I’m going to fast forward a bit and assume that you’ve built this app (in your head, please close that editor tab) in your library/framework of choice. A new requirement just came in. The client wants an analytics screen, and the first data selection they want goes like this:
Find all users that are assigned to cards with the label “DESIGN” of my personal workspace boards; or have a “MEMBER” or “ADMIN” permission on any board in my workspace called “DESIGN”; or are owners of any of the boards in my workspace called “DESIGN”. Eliminate duplicates by id.
Ok, that was a bit of a mouthful, but here’s an implementation of that to get a better idea of what’s the requirement. The following code will rely only on
Array.prototype methods, if any of them are unfamiliar head over to MDN to check them out.
While at first glance it might look like a mess of arrow functions, the code itself is pretty straightforward. It goes:
- concatenate the following three lists:
1.1. users grabbed from
'DESIGN'cards of all the boards of the target user's personal workspace
1.2. users that have the
'ADMIN'role in the target user's
1.3. users that are owners of a board in the target user’s
- filter out duplicates by id by looking back if an element with the same id property exists
COUNT(personalWorkspaceBoards) * COUNT(lists) * COUNT(cards) * MAX(COUNT(labels), COUNT(users))[step 1.1]
COUNT(workspaces) * COUNT(boards) * COUNT(boardUsers)[step 1.2]
COUNT(users) * COUNT(users)[step 2]
For example, the first optimization idea that comes to my mind is combining the “find workspace” parts of steps 1.2 and 1.3 by extracting the find result into a variable above the return. This only relates to the second bullet in the list above and its execution remains the same. Another idea is combining sequential
map calls into a single
reduce method. This impacts two of the bullets, and impacts the innermost parts of the execution so it can make a lot of difference (spoiler alert, it did, but not for the reason you think). However, going back to the big O, this is still the same order of time complexity. The execution time is halved, but that is a constant factor, so from an algorithmic point of view, it's meaningless. A third idea is using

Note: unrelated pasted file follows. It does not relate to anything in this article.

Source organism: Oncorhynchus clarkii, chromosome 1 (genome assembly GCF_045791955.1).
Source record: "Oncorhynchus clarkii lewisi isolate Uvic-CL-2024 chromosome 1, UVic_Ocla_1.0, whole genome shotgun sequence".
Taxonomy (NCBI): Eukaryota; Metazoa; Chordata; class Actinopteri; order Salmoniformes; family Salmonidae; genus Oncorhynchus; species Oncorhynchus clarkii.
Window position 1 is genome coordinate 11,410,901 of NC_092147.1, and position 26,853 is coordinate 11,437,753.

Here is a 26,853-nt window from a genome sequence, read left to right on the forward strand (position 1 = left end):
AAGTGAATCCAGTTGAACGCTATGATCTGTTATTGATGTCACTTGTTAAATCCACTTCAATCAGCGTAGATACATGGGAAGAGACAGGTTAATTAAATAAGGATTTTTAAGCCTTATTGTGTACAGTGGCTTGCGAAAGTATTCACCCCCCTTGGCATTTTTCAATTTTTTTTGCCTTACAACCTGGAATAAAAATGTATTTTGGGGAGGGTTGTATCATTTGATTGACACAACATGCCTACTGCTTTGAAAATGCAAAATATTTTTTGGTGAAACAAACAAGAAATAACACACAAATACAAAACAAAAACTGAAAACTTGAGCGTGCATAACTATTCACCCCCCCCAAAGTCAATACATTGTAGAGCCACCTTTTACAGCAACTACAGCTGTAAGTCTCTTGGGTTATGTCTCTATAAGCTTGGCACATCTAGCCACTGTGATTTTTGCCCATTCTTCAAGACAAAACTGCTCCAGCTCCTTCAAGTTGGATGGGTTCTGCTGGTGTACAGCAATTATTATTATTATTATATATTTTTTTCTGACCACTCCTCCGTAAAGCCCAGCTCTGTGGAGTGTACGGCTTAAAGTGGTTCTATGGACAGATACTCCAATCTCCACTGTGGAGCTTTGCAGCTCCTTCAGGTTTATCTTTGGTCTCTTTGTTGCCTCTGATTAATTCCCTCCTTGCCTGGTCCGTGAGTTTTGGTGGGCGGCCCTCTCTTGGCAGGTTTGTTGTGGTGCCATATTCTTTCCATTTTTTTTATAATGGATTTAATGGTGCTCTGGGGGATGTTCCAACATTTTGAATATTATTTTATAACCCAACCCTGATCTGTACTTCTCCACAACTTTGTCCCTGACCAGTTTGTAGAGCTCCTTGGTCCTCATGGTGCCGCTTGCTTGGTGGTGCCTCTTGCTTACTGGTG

flatMap instead of this awkward
.concat(...list.map(/*...*/)) syntax. It removes extra objects and iterations caused by this constructing, spreading, and then reconstructing of arrays, and it just makes the code look MUCH nicer. The caveat is that it's an ES 2019 feature (proposal link) and might not be available in every users' environment. You know what? It's 2021, IE is dead, caniuse.com says 92% coverage and that's good enough for me, BAM, implemented it. And... it's the same type of optimization that
reduce ended up being, just a constant factor that multiplies the count of the list related to it.
All of this is not very surpassing when you think about it. After all, the structure of the data itself requires the function to iterate through all of the described elements. The most that could be done from an algorithmic point of view is to try to find a loop that can be skipped by precomputing a lookup (map) of results that that loop needs to compute. However, since the data described is tree-like, needs to be traversed root to leaves (i.e. constant
parent.children object accessing), and there aren't repeated computations (other than the first optimization idea), I'm afraid that I'm not well versed in dynamic programming to find a suitable optimization approach if it exists. Therefore, approving this code in a PR, with the notion that it isn't worth spending any extra time optimizing for minor gains, is a perfectly valid decision.